Thursday, April 6, 2017

God is Good. Really.

In my ministry, I hear many stories.  It is the joy of my life to hear the stories of people who are searching for God.  Sometimes, they are full of positive experiences of dedicated pastors or youth leaders or a chance encounter that pointed them to God.  Other times, they are full of suffering caused by the words or actions of others in the name of God.  In both of these cases, these storytellers are experiencing God through other people.  That is what I want you to remember:  if you are a Christian, others are experiencing God through you.  What you do and say matters very much.


This was brought into sharp focus a few weeks ago when I went to our state capitol to advocate for equal rights for our LGBTQ citizens.  As I shared my story and listened to others, I felt others’ pain of rejection and hurt at the hands of Christians.  I experienced none of that pain in my faith story.  I was blessed to grow up in organized religion and was not been wounded by it.  The Episcopal Church has been a safe and affirming place for me.  This is not true for many Christians. 

One of the women I was chatting with mentioned she lived in a suburb south of Houston called Pearland.  I suggested that she might attend St. Andrew’s Episcopal Church, that she and her family would be welcome there.  I gave her my card and told her to tell the priest I sent her.  She was so relieved to know there was someplace where they could worship just like everybody else. 

As I travel this road for LGBTQ advocacy, to work to dismantle the structures of injustice that cause suffering, I find myself in groups on Facebook and in other arenas where I hear these painful stories.  As a bartender listens to patrons’ stories of woe, so do I.  I am sort of like a “spiritual bartender.”  These stories are heartbreaking and I cannot help but be taken aback by the hate dished out in Christ’s name.  It is always shocking and I don’t think I will ever be jaded to it.

I have heard stories of parents of special needs children who for some, only felt unwelcome in worship but others who have been told their children were too disruptive to attend worship.  I have heard stories of churchgoers who were specifically pointed out and shamed from the pulpit.  The list goes on and on.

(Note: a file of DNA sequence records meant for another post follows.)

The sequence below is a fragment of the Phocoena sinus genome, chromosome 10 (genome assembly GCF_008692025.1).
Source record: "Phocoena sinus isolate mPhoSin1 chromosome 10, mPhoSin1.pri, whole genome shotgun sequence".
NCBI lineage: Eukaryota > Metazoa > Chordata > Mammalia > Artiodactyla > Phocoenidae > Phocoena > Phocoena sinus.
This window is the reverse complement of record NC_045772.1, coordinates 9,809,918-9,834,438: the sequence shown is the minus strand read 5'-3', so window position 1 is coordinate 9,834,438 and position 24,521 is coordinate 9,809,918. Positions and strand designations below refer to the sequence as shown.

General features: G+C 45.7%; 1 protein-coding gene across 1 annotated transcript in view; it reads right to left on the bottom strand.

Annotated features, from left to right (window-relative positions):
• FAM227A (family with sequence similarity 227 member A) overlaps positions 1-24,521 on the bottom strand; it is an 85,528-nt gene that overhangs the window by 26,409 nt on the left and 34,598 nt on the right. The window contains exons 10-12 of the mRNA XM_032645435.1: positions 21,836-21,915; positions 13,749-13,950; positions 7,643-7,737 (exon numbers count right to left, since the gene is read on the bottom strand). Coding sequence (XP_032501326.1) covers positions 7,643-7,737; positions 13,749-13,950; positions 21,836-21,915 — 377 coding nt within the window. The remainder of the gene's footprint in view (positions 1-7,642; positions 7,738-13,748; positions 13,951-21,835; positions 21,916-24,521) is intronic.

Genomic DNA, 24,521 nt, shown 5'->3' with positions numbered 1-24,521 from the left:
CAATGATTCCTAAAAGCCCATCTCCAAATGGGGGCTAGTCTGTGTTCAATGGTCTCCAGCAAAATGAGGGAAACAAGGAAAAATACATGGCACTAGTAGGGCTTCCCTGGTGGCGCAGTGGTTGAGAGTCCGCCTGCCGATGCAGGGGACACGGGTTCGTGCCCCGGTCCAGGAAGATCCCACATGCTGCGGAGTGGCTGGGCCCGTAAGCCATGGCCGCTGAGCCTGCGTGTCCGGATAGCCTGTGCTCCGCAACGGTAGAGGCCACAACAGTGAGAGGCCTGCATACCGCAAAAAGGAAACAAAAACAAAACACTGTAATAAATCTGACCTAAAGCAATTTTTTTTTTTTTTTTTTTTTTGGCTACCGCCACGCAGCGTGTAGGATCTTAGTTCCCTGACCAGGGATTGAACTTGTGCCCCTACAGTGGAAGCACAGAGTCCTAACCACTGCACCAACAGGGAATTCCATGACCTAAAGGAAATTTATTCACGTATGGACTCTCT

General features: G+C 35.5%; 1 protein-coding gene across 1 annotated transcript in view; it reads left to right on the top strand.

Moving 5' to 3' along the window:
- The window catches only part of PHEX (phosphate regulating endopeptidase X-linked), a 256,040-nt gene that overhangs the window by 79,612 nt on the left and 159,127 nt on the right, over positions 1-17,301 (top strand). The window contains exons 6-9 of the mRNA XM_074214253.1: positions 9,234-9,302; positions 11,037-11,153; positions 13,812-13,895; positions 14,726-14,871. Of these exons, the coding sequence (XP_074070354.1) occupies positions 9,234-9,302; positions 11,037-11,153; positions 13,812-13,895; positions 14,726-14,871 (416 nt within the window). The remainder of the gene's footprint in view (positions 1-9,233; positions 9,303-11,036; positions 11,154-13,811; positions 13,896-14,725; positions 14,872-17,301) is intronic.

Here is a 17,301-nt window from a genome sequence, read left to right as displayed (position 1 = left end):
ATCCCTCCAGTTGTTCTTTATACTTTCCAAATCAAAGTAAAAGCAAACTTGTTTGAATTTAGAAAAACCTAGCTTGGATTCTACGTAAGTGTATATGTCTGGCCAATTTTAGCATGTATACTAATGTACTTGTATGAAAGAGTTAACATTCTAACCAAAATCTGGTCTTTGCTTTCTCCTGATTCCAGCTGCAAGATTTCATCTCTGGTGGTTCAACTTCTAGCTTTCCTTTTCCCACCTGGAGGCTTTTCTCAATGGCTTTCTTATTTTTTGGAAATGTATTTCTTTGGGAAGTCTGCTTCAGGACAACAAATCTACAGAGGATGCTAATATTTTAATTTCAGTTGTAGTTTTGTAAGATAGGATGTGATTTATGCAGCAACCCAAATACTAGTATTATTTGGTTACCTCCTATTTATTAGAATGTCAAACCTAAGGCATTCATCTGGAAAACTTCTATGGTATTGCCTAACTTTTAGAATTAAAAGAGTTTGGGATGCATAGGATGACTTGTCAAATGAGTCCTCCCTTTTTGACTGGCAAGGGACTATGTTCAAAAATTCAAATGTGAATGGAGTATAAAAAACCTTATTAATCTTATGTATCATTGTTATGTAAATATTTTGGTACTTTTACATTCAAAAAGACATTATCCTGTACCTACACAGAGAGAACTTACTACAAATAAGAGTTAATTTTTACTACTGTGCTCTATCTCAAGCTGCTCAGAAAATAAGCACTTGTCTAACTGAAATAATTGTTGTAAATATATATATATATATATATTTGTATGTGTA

Have I been disappointed or angered by folks in my Christian community?  Sure!  We’re a family and every family has its struggles.  I have also witnessed true forgiveness and reconciliation.  Because of my positive experience with organized religion and seeing God’s loving hand at work, I can invite others to meet Jesus with confidence.  And it is the BEST to witness someone who never thought they’d find a loving Christian community find one and realize that God does love them and he always has. 

I have offered to help anyone find an Episcopal Church (nationwide) that is accepting and affirming to all people – not only LGBTQ individuals, but all people who may have felt excluded from Christian community.  I’m inviting not from a place of naiveté but from a place of hope.  I guess that makes me a “spiritual matchmaker.”

I truly believe that if you’ve been hurt by the Church, you need to be healed by the Church.  A gaping wound doesn’t get better by ignoring it.  The Church owes it to you to right the wrong. So keep searching for God.  He is with you every day, hoping you’ll return so he can show you how much he loves you.


And for those who carry the cross of Jesus, your words and actions matter.  Be sure you represent the generous and expansive love of Jesus - a love that others thought was so broad, so bold, so radical that he had to be stopped.  Can you throw caution to the wind and love with abandon so that others can know God loves them?